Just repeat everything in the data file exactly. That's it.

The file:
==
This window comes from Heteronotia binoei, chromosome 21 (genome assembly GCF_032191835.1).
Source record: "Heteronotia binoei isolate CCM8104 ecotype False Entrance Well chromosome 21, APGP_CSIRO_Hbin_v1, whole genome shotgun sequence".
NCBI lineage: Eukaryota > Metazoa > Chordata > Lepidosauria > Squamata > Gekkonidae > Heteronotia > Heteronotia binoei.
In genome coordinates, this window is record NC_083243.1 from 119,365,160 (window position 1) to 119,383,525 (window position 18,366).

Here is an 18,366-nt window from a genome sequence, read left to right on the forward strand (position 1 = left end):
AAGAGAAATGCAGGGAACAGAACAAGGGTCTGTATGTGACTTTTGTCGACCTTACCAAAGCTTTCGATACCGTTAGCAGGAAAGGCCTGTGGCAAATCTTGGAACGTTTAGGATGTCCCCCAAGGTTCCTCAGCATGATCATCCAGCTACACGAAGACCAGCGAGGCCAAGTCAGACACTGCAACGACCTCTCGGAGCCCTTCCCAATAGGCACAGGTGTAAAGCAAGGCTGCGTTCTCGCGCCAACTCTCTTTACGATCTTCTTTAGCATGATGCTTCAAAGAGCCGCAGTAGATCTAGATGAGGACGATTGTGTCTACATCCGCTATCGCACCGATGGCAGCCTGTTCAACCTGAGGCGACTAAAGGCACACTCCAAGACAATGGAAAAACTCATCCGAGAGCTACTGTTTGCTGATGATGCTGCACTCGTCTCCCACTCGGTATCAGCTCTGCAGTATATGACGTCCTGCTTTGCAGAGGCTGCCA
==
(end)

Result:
This window comes from Heteronotia binoei, chromosome 21 (genome assembly GCF_032191835.1).
Source record: "Heteronotia binoei isolate CCM8104 ecotype False Entrance Well chromosome 21, APGP_CSIRO_Hbin_v1, whole genome shotgun sequence".
NCBI lineage: Eukaryota > Metazoa > Chordata > Lepidosauria > Squamata > Gekkonidae > Heteronotia > Heteronotia binoei.
In genome coordinates, this window is record NC_083243.1 from 119,365,160 (window position 1) to 119,383,525 (window position 18,366).

Here is an 18,366-nt window from a genome sequence, read left to right on the forward strand (position 1 = left end):
AAGAGAAATGCAGGGAACAGAACAAGGGTCTGTATGTGACTTTTGTCGACCTTACCAAAGCTTTCGATACCGTTAGCAGGAAAGGCCTGTGGCAAATCTTGGAACGTTTAGGATGTCCCCCAAGGTTCCTCAGCATGATCATCCAGCTACACGAAGACCAGCGAGGCCAAGTCAGACACTGCAACGACCTCTCGGAGCCCTTCCCAATAGGCACAGGTGTAAAGCAAGGCTGCGTTCTCGCGCCAACTCTCTTTACGATCTTCTTTAGCATGATGCTTCAAAGAGCCGCAGTAGATCTAGATGAGGACGATTGTGTCTACATCCGCTATCGCACCGATGGCAGCCTGTTCAACCTGAGGCGACTAAAGGCACACTCCAAGACAATGGAAAAACTCATCCGAGAGCTACTGTTTGCTGATGATGCTGCACTCGTCTCCCACTCGGTATCAGCTCTGCAGTATATGACGTCCTGCTTTGCAGAGGCTGCCA